A new testing method for Covid-19, developed by Sidra Medicine, part of Qatar Foundation, aims to reduce global shortage of testing kits and is a proof of Qatar’s resilience, an official told Gulf Times.

Sidra Medicine had recently announced the development of an in-house RNA (Ribonucleic acid) extraction method using alternative test components.

“It is a testing mechanism to help address the global shortage in test kits. When extraction kits are limited, the delays in sample processing can lead to natural degradation of the viral RNA, potentially leading to false negative results. Our method helps to address the challenges around the shortage of materials and delays in Covid-19 tests,” said Dr Khalid Fakhro, acting chief research officer of Sidra Medicine.

According to the official, the new method helps in getting accurate results within four to eight hours and since it is under Open Access Licence, it is open to any healthcare organisation for their consideration.

“Our in-house extraction approach is an example of the resilience that Qatar has built by investing in sustainable biomedical research. It ensures we have alternative methods available to test for coronavirus even when there are critical shortages in supply chains around the world,” Fakhro said.

“It was a collaborative method developed by the pathology and research departments by leveraging our enhanced robotics infrastructure. Combined with the team’s experience in single-cell RNA research, we have a solution that matches standard clinical methods being used worldwide, but also requires less reagents and running time,” explained Dr Fakhro.

Sidra Medicine is already using the new test method for in-house testing on inpatients as well as other visitors to the facility.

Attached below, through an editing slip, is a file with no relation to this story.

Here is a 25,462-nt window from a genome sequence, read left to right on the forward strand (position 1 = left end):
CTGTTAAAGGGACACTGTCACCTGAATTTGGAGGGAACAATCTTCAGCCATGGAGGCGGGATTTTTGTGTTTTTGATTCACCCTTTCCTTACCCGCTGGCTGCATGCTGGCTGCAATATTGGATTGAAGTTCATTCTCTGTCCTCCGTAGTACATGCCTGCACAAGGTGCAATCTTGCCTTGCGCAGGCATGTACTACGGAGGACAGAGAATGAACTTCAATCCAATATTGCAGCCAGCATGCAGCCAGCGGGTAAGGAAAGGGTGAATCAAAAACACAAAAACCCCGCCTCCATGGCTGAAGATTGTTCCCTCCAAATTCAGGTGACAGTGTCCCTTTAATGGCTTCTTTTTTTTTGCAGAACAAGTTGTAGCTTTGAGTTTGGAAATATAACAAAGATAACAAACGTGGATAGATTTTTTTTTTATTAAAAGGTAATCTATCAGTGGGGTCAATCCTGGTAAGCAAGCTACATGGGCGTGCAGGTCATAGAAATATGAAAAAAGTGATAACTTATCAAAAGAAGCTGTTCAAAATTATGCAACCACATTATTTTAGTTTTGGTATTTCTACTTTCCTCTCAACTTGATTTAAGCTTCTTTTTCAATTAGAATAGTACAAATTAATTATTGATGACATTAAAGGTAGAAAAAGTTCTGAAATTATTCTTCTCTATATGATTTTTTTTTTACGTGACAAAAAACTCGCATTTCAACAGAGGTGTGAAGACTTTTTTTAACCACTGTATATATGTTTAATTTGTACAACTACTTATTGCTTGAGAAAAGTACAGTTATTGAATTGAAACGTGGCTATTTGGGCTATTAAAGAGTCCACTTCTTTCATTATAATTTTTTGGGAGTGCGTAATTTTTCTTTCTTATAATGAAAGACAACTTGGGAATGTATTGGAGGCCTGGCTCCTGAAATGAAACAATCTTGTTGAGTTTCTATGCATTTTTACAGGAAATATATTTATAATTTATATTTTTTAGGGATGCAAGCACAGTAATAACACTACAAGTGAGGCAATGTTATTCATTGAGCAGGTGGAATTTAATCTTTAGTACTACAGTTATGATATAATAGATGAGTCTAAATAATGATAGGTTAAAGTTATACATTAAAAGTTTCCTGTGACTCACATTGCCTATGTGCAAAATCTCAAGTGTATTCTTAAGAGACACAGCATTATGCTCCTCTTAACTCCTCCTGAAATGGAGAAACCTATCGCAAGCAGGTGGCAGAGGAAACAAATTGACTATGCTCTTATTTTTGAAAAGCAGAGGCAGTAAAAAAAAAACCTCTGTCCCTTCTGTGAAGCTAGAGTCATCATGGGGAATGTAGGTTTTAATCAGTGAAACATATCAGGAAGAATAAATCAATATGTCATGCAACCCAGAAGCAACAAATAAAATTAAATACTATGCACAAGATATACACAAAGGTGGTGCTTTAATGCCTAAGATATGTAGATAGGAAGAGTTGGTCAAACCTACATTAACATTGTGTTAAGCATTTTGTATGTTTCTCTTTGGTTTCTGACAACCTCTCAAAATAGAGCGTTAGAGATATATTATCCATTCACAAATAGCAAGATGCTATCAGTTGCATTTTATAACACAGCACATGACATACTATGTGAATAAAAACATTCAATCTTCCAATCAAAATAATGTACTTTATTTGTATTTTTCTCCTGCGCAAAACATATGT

“Sidra Medicine is not designated to treat Covid-19 patients however in order to keep our hospital free from Covid-19 and for the safety of our patients, their families and staff, we test for the coronavirus using the new method on our inpatients and their guardians or companions staying with them in the hospital. Where applicable, certain staff are also tested,” Dr Stephan Lorenz, director of Integrated Genomics Services at Sidra Medicine, said.

According to Lorenz, the new approach reduces the cost of the most expensive part of the Covid-19 lab testing, which is the extraction and purification of the genetic material from the virus.

“It is most cost efficient when used to test large batches of samples at the same time. Our testing approach has equivalent accuracy to the commercially available methods used around the world. Most importantly, this method does not compete for the same commercial reagents used in most clinical laboratories,” he said.

“This method is of global importance as other nations face limited extraction kit availability and have to consider alternative options. To share this innovation, we have published the protocol under an Open Access Licence for the benefit of other healthcare organisations around the world,” Lorenz said.

“The new high-throughput extraction method can be ramped up to process 4,000 extractions per day as needed. Since it does not require reagents used in current commercial extraction systems, it is more cost efficient and also bypasses current shortages in commercially available extraction reagents. Our testing approach has equivalent accuracy to the commercially available methods used around the world to test for Covid-19,” he added.